Claus Kleber was the face of the ZDF “heute-journal” for 19 years. In a podcast conversation with Richard Gutjahr looks to dangerous visions of the future.
Claus Kleber doesn’t get ruffled easily. In his award-winning documentaries, which he shot with Angela Anderson, the television journalist addressed issues such as environmental protection and human rights. But when it comes to Silicon Valley, you can hear how Kleber seethes: “Time to get involved,” he asks at the very beginning of “Utopia-crazy visions in Silicon Valley”, his most recent documentary in the
ZDF (can be seen here in the media library).
“It wouldn’t be the first time in history that we take a huge step back, culturally and humanly,” he explains in the new “Die Zeitraffer” podcast on t-online. “Perhaps the 21st century is a dark Middle Ages, in which much of what we fought and won for will be lost again.”
You can listen to the entire conversation in the “Die Zeitraffer” podcast. Either right here in the article or on Spotify, Apple Podcast, YouTube, and Amazon Music.
This is not the first conversation I have with Claus Kleber. In 1999, almost a quarter of a century ago, I asked him in Washington. At the time, Kleber was the head of the ARD studio. Since I was studying journalism in the US capital at the time, I wanted to meet him and ask him what an American correspondent’s job is like.
His office comforted me because his schedule was full. weeks passed. Then, one day, the message on my answering machine: “Mr. Kleber has time for you now!”
That conversation made a lasting impact on my career as a journalist. Not only did Claus Kleber take a full hour to answer my questions. The TV star gave me a clear insight into his daily life: the time pressure he’s subjected to as a Breaking News correspondent.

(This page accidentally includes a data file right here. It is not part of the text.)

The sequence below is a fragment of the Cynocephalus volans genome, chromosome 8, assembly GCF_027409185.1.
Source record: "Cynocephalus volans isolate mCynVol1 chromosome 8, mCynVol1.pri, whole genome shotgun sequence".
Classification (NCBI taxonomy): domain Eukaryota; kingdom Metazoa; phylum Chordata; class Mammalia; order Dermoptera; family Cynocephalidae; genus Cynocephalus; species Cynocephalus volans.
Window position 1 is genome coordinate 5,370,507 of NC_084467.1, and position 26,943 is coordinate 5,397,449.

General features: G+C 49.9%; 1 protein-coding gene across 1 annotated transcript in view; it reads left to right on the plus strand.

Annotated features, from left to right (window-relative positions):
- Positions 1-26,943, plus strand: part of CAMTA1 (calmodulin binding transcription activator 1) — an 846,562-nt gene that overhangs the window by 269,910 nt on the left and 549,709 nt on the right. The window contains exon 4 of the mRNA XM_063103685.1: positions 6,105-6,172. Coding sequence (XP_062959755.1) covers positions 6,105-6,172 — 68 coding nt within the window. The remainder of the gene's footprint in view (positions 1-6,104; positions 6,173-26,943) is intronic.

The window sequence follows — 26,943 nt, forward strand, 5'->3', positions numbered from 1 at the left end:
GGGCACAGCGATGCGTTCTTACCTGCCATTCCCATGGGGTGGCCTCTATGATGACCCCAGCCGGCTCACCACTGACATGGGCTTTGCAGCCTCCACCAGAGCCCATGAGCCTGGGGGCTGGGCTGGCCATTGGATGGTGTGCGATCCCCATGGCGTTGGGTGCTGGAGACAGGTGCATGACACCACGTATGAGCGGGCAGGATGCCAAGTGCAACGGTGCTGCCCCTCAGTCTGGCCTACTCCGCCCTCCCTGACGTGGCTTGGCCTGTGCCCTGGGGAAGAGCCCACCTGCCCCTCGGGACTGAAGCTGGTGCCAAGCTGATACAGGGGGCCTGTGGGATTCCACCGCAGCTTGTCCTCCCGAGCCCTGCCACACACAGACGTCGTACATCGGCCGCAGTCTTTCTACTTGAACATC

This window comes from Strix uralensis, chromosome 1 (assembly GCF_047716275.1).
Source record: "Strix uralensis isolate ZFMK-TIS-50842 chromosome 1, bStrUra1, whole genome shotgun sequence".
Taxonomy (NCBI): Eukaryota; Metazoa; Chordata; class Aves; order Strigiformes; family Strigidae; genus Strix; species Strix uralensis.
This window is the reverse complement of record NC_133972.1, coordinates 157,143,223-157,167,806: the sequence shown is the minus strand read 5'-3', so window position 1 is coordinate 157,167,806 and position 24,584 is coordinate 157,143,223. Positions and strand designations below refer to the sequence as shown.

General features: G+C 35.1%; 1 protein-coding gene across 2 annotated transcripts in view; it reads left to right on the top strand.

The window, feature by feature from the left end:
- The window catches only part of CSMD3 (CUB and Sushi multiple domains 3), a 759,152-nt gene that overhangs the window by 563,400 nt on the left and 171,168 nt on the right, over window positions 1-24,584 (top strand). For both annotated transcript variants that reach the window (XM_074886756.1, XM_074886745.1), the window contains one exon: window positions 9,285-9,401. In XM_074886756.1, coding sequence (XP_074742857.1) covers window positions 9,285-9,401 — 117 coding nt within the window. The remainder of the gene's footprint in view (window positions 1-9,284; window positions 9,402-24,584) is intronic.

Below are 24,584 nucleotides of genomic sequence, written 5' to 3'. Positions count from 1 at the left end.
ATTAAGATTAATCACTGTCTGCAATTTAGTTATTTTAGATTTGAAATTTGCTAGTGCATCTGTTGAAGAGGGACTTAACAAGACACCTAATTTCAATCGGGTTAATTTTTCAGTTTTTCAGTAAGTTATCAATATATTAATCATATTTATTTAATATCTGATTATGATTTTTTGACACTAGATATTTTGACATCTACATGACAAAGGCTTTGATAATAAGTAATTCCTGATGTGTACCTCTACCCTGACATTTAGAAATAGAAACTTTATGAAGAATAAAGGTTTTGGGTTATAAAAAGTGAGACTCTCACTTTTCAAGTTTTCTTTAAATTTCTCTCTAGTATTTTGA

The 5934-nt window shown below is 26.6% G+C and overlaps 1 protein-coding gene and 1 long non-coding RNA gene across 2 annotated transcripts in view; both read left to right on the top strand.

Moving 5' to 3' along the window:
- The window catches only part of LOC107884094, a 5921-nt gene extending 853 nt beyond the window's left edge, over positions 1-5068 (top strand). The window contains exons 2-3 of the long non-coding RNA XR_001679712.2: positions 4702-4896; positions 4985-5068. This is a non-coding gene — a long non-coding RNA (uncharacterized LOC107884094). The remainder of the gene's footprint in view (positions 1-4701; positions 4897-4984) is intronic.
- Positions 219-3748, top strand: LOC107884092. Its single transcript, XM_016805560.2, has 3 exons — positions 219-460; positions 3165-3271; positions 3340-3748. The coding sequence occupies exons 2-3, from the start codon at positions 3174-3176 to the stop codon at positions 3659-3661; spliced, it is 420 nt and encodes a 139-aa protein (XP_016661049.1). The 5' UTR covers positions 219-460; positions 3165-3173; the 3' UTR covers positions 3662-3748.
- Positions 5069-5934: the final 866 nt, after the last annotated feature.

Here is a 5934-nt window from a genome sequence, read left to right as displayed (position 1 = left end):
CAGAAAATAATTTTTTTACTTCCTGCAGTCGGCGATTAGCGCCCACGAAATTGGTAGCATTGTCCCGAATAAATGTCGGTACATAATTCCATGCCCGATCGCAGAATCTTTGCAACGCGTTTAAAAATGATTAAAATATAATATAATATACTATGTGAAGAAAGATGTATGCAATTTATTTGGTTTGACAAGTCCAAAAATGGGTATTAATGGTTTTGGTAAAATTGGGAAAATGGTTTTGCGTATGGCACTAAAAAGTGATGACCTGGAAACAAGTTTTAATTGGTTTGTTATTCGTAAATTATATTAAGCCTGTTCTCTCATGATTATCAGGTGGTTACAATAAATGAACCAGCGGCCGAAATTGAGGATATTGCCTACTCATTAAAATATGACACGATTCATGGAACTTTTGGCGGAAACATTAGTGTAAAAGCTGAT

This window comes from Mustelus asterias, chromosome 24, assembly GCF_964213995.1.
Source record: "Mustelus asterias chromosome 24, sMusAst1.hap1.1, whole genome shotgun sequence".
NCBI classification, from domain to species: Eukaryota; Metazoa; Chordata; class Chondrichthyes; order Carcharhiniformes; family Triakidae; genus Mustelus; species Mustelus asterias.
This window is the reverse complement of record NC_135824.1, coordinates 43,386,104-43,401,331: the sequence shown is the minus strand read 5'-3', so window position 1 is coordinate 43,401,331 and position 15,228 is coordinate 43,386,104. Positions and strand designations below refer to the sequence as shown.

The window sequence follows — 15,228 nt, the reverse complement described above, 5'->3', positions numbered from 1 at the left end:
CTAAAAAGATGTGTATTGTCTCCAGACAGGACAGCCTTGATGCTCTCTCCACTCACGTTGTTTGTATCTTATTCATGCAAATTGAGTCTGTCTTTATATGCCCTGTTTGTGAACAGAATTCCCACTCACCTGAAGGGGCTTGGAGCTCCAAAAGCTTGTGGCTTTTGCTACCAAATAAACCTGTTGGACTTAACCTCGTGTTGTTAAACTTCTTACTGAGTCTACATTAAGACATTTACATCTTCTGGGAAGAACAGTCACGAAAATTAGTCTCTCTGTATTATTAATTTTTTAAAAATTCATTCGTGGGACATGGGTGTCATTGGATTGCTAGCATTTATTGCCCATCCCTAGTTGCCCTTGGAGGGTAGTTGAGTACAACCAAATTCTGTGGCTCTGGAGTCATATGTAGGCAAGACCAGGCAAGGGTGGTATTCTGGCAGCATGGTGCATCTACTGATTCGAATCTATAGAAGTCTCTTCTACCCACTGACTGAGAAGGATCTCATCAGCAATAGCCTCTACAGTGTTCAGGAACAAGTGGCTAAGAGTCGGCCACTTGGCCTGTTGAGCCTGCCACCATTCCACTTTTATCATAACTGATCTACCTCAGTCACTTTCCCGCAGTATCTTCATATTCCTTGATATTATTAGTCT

The daily struggle for unfiltered information. The attempt to provide viewers at home in Germany with the most accurate picture of America possible. Tips that would help me years later when I was allowed to work as a Washington correspondent myself.
Now that I’m back, I consider it a great privilege to tap into the wealth of experience Claus Kleber has accumulated over decades and to be able to share it with the listeners of my new t-online podcast.
In “Die Zeitraffer – the future t-online podcast” Kleber talks about his experiences in Silicon Valley. He reveals how television interviews with the great tech geniuses are born and why they almost fail. For example, when Jaron Lanier slammed the door in his face despite the agreed shooting date. Or from the numerous attempts to get to Mark Zuckerberg or Elon Musk.
Claus Kleber is concerned about the plans of the big tech developers. Computer chips are transplanted into skulls to connect the human brain to the Internet. This could be used to treat diseases, but also to read feelings and thoughts. I want to know from Claus if he would have installed such a chip. “No,” he replies. But maybe at some point you won’t have a choice, says Kleber, because super chip people will be so superior to normal chipless people that there will be a lot of pressure to keep up.
In the nearly 40 minutes of our time-lapse podcast, we also talk about Kleber’s favorite tech gadget, the Metaverse, and the future of media. I want to know how many years Kleber left for linear television and why he sees a good chance that journalism will experience a renaissance. “If people understand that we do our job well and that we don’t cheat anything in their mix,” she believes, reporters can regain the public’s trust. “As long as we do everything right for a while,” she adds.
According to Kleber, what Europe must say against the tech giants is above all transparency. “We have to open the box,” she says. “We, as consumers, need to understand what these apps are doing to us and how.” This has to happen now, because there is not much time available, Kleber says. “While we’re talking about it for a three-quarter-hour podcast here, conditions are changing again.” And soon it may be too late. “If we are not careful, we will become our own robots,” warns the 67-year-old. “And who wants it?”
“Die Zeitraffer – t-online’s future podcast” starts Wednesday 12 October. In the first few episodes, host Richard Gutjahr meets Claus Kleber, Renate Künast and former Facebook employee Niklas Steenfatt. There are always new episodes on Wednesdays Spotify, Apple, YouTube, or Amazon Music podcasts.